Ry Cooder Invites You To Pull Up Some Dust and Sit Down

His new album is expected to be a biting commentary on the world we live in.

By , Columnist

Ry Cooder has done it all. From rock, to country, to blues and beyond, Cooder has mastered nearly every facet of music over 40-plus years of contributions, collaborations, soundtrack work, and solo efforts.

Ry Cooder started working in the ‘60s playing with an impressive array of artists that includes The Rolling Stones, Eric Clapton, Captain Beefheart, to name but a few. Over his career, Cooder has won four Grammy awards. An accomplished slide guitarist and excelling in blues/rock and Americana, Ry Cooder is easily one of our unique treasures.

To give a thumbnail rundown of the vast career that Ry Cooder has carved out for himself it’s important to note the excellent solo releases in his catalog. Cooder had released his first solo album in 1970, the eponymously titled classic that featured a grand array of cover songs from a varied mix of songwriters.

With this album, a face was attached to the great guitar work that Cooder had contributed elsewhere prior to its release. Throughout the fertile period of the ‘70s, he continued to release a steady stream of albums that included the fantastic roots set, Paradise and Lunch (1974), followed up with Chicken Skin Music (1975), and the perfect covers set, Bop Til You Drop, from 1979.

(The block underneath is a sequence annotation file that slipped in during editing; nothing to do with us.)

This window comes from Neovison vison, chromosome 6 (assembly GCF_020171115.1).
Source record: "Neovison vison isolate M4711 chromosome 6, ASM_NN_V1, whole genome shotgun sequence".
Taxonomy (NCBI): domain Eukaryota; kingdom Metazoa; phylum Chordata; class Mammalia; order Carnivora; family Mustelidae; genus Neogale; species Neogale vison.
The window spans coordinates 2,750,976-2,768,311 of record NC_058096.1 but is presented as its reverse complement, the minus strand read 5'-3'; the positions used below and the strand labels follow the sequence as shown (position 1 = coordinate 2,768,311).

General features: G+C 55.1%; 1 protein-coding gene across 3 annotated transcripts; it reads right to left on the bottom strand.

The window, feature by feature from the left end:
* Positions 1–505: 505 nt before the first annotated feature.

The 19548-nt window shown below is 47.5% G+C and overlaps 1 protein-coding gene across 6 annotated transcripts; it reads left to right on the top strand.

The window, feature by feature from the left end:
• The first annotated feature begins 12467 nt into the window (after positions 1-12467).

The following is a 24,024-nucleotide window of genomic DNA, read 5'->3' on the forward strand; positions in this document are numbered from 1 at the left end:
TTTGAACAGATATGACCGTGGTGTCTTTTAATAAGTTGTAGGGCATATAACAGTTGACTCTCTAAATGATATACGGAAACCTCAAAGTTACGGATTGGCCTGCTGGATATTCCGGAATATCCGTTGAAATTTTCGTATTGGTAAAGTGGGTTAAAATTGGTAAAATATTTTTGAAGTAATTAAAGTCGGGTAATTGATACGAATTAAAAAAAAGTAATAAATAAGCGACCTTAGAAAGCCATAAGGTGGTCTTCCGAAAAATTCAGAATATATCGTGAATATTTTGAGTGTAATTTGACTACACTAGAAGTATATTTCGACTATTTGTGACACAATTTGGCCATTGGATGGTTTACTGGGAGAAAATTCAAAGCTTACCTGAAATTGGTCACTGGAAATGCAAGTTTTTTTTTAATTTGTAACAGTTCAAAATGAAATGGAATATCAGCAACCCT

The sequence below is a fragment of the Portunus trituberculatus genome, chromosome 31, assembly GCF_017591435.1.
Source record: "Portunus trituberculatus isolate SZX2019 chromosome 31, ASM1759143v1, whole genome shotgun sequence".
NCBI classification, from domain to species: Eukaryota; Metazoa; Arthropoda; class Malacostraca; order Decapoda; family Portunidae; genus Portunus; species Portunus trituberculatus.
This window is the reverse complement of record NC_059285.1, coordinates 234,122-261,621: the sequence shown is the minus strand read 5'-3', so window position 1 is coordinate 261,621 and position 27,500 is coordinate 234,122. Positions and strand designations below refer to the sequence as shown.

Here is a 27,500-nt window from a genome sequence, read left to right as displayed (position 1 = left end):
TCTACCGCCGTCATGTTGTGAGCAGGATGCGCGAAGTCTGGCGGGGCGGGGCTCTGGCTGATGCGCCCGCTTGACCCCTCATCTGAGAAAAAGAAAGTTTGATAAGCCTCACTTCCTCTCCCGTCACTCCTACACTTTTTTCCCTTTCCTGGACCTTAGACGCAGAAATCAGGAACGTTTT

Ry Cooder entered the ‘80s with Borderline (1981) and the slide guitar extravaganza of The Slide Area (1982), on which he covered familiar tracks with an arresting display of slide guitar prowess. Carl Perkins’ “Blue Suede Shoes,” popularized by Elvis Presley, takes on a completely new life. On the same album, he brilliantly covers Curtis Mayfield’s “Gypsy Woman,” a big hit by Brian Hyland, and a collaborative song with the great bluesman, Willie Dixon, “Which Came First.” After The Slide Area, Cooder’s output slowed down dramatically, releasing just four more albums up through I, Flathead (2008), with a large gaping hole between 1987 and 2005. During that period, Cooder was involved in a series of film soundtrack work.


One outstanding highlight is Ry Cooder’s work on the music heard in the film Crossroads starring Ralph Macchio. Crossroads was an underrated film following a young blues guitar player (Macchio) in a quest to free Willie Brown’s soul from the grasp of Old Scratch. The movie’s blistering period piece music was masterminded by Cooder, making the film even more memorable. The keeper soundtrack was released in 1986.

On August 30, Nonesuch Records will release the newest album by Ry Cooder entitled Pull Up Some Dust and Sit Down, on CD. The album is also planned as a two-LP set (with a bonus CD inclusion) scheduled a few weeks later on September 13. Given the excellence of Ry Cooder’s catalog, Pull Up Some Dust and Sit Down should be just as welcome an album as any of his previous works.

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Matt Rowe began his life with an AM radio, listening to anything that was considered music. Since, he has labored intently to build a collection of music, paring it down, rebuilding, and refining as he sees fit. His decided goal is to keep up with new music by panning for the nuggets among literal mountains…

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